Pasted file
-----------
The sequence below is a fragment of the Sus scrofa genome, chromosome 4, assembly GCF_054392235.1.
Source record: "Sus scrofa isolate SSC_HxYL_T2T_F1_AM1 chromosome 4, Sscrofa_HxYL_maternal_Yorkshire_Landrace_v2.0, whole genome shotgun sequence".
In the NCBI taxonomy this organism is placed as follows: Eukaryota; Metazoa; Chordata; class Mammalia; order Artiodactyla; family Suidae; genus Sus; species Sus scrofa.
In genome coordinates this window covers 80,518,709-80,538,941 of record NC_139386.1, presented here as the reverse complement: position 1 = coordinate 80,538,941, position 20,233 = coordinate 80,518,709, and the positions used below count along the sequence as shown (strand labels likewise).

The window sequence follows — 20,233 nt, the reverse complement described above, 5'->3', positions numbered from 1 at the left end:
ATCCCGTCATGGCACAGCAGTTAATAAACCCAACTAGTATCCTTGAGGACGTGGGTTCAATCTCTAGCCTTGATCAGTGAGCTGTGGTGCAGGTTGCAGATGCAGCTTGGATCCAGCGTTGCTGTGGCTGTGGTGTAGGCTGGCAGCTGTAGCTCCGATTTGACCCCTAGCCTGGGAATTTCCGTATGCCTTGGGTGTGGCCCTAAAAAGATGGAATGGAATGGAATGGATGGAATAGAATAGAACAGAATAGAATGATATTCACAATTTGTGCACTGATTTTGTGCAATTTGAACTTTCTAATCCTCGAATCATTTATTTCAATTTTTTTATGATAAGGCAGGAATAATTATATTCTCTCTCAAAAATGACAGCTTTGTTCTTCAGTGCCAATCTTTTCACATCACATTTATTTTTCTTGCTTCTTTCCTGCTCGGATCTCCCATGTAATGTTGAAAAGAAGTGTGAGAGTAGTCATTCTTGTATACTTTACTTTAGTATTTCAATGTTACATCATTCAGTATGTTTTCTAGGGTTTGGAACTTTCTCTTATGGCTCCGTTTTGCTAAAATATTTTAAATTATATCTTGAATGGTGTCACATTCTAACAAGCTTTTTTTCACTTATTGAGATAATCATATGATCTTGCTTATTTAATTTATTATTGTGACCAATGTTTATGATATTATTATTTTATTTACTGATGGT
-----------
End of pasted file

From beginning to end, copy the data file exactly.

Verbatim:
The sequence below is a fragment of the Sus scrofa genome, chromosome 4, assembly GCF_054392235.1.
Source record: "Sus scrofa isolate SSC_HxYL_T2T_F1_AM1 chromosome 4, Sscrofa_HxYL_maternal_Yorkshire_Landrace_v2.0, whole genome shotgun sequence".
In the NCBI taxonomy this organism is placed as follows: Eukaryota; Metazoa; Chordata; class Mammalia; order Artiodactyla; family Suidae; genus Sus; species Sus scrofa.
In genome coordinates this window covers 80,518,709-80,538,941 of record NC_139386.1, presented here as the reverse complement: position 1 = coordinate 80,538,941, position 20,233 = coordinate 80,518,709, and the positions used below count along the sequence as shown (strand labels likewise).

The window sequence follows — 20,233 nt, the reverse complement described above, 5'->3', positions numbered from 1 at the left end:
ATCCCGTCATGGCACAGCAGTTAATAAACCCAACTAGTATCCTTGAGGACGTGGGTTCAATCTCTAGCCTTGATCAGTGAGCTGTGGTGCAGGTTGCAGATGCAGCTTGGATCCAGCGTTGCTGTGGCTGTGGTGTAGGCTGGCAGCTGTAGCTCCGATTTGACCCCTAGCCTGGGAATTTCCGTATGCCTTGGGTGTGGCCCTAAAAAGATGGAATGGAATGGAATGGATGGAATAGAATAGAACAGAATAGAATGATATTCACAATTTGTGCACTGATTTTGTGCAATTTGAACTTTCTAATCCTCGAATCATTTATTTCAATTTTTTTATGATAAGGCAGGAATAATTATATTCTCTCTCAAAAATGACAGCTTTGTTCTTCAGTGCCAATCTTTTCACATCACATTTATTTTTCTTGCTTCTTTCCTGCTCGGATCTCCCATGTAATGTTGAAAAGAAGTGTGAGAGTAGTCATTCTTGTATACTTTACTTTAGTATTTCAATGTTACATCATTCAGTATGTTTTCTAGGGTTTGGAACTTTCTCTTATGGCTCCGTTTTGCTAAAATATTTTAAATTATATCTTGAATGGTGTCACATTCTAACAAGCTTTTTTTCACTTATTGAGATAATCATATGATCTTGCTTATTTAATTTATTATTGTGACCAATGTTTATGATATTATTATTTTATTTACTGATGGT